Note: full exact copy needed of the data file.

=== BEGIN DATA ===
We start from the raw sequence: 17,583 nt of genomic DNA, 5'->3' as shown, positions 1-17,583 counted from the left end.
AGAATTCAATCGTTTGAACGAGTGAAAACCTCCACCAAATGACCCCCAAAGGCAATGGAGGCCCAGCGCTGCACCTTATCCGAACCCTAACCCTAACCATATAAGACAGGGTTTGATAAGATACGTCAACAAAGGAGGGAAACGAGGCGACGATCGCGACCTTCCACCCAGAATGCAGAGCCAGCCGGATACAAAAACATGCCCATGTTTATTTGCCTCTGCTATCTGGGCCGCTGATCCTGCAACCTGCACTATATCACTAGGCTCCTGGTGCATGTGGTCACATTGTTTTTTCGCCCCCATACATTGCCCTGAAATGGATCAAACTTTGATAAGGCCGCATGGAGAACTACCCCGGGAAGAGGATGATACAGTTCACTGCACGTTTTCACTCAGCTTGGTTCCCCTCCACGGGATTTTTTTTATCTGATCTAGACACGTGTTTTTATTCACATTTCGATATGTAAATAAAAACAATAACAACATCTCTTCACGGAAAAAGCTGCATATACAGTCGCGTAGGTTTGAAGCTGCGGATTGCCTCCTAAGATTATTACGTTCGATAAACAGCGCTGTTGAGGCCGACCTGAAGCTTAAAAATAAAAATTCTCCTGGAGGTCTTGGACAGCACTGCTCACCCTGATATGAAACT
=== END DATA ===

We start from the raw sequence: 17,583 nt of genomic DNA, 5'->3' as shown, positions 1-17,583 counted from the left end.
AGAATTCAATCGTTTGAACGAGTGAAAACCTCCACCAAATGACCCCCAAAGGCAATGGAGGCCCAGCGCTGCACCTTATCCGAACCCTAACCCTAACCATATAAGACAGGGTTTGATAAGATACGTCAACAAAGGAGGGAAACGAGGCGACGATCGCGACCTTCCACCCAGAATGCAGAGCCAGCCGGATACAAAAACATGCCCATGTTTATTTGCCTCTGCTATCTGGGCCGCTGATCCTGCAACCTGCACTATATCACTAGGCTCCTGGTGCATGTGGTCACATTGTTTTTTCGCCCCCATACATTGCCCTGAAATGGATCAAACTTTGATAAGGCCGCATGGAGAACTACCCCGGGAAGAGGATGATACAGTTCACTGCACGTTTTCACTCAGCTTGGTTCCCCTCCACGGGATTTTTTTTATCTGATCTAGACACGTGTTTTTATTCACATTTCGATATGTAAATAAAAACAATAACAACATCTCTTCACGGAAAAAGCTGCATATACAGTCGCGTAGGTTTGAAGCTGCGGATTGCCTCCTAAGATTATTACGTTCGATAAACAGCGCTGTTGAGGCCGACCTGAAGCTTAAAAATAAAAATTCTCCTGGAGGTCTTGGACAGCACTGCTCACCCTGATATGAAACT